Crib talk and your toddler

What do Hamlet, Macbeth, King Lear, and Baby have in common? If you guessed that they’re all royalty, you might be right, but more than that, there’s a good chance that your toddler is getting the same taste for giving monologues as any character Shakespeare ever wrote. Toddlers’ monologues usually happen in their cribs or beds after they’ve been kissed goodnight and left to drift off, which is a great theatrical instinct – it’s not really a soliloquy if the speaker thinks they have an audience. These little speeches are called “crib talk,” and they’re a normal, common part of language development.

What is crib talk?

Crib talk is common in all children, including children on the autism spectrum, and deaf children – toddlers who are learning to sign will start to babble and narrate to themselves in the same way before they drift off to sleep, watching their fingers as they experiment with signing.

Crib talk often starts around a year and a half old, and can last a year or longer. If you’re concerned that Baby’s nighttime chats are getting in the way of their sleep, try moving their bedtime a little earlier, to give them the chance to chat. Crib talk may play an important part in language development, learning, and letting toddlers think about the world, so don’t worry about trying to rush them off to dreamland before they have the chance to chat with themself a little.

Why does crib talk happen?

It’s not entirely clear why so many toddlers soothe themselves to sleep by chattering to themselves for a while, but researchers have some theories. Katherine Nelson, who observed one of the most famous case studies of crib talk – the night-time ramblings of a 15-month-old girl named Emily – theorizes that crib talk is a way for children to practice using their growing vocabularies, to try out constructing sentences, and to process their thoughts about the day.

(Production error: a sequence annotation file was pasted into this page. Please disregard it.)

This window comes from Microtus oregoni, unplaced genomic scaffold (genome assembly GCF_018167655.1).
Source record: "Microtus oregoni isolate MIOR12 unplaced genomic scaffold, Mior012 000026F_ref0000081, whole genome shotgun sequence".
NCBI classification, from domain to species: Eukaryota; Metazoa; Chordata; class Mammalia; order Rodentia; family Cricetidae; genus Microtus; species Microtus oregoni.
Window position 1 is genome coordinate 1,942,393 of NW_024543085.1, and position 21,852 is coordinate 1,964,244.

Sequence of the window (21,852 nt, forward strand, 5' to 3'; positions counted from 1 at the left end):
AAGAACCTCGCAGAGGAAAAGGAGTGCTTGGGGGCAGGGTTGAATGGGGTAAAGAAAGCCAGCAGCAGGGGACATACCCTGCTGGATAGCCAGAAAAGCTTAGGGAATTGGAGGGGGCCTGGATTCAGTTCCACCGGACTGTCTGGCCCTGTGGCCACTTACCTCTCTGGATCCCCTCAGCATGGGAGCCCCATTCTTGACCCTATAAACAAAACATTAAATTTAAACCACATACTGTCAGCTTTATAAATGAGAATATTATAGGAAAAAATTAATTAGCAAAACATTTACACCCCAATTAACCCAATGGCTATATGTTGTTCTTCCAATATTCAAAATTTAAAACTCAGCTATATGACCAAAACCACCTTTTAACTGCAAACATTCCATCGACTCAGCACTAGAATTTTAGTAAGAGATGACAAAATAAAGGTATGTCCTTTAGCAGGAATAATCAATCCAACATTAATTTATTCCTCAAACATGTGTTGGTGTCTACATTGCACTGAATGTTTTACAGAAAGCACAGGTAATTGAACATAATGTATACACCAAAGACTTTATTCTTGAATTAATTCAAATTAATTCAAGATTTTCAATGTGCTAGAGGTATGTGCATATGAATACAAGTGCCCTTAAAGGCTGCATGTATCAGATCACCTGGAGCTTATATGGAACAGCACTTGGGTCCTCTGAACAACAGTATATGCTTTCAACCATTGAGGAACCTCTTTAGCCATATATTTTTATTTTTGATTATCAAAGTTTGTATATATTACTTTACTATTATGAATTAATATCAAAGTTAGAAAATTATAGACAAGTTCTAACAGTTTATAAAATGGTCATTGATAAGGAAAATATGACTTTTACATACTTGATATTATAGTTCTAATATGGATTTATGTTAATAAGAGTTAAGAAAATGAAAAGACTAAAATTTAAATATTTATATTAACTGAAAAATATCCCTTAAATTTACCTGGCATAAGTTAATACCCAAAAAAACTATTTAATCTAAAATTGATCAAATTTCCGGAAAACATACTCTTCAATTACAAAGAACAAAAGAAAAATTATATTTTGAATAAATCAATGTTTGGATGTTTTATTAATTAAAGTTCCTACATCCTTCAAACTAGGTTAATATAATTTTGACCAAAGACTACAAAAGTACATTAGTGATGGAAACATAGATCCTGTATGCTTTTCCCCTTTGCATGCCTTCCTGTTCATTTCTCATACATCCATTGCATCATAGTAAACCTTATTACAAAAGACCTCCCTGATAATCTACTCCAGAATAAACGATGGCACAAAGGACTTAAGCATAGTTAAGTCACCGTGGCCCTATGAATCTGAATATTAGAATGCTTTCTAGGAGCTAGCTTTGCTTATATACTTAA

When toddlers use this time to process the experiences they’ve had, it can lead them to parrot back some of the things they’ve heard during the day, so don’t be surprised if you hear some of your own words coming out of Baby’s mouth.

  • Julia S. Falk. “Reviews: Narratives from the crib.” Language. 66(3): 558. Web. September 1990.
  • Henry Jenkins. The Children’s Culture Reader.  New York: New York UP, 1999. Print.
  • Katherine Nelson. “Narratives from the crib.” Boston: Harvard University Press, 2006.
  • Laura Ann Pettito. “On The Biological Foundations of Human Language.” In K. Emmorey and H.Lane (Eds.) The signs of language revisited: An anthology in honor of Ursula Bellugi and Edward Klima. Mahway, N.J.: Lawrence Erlbaum Assoc. Inc.
  • Annemarie Shaerlaekens. “Crib speech in autistic and psychotic children: case studies of form, content and function.” First Language. 17(51). Web. April 1 1997.

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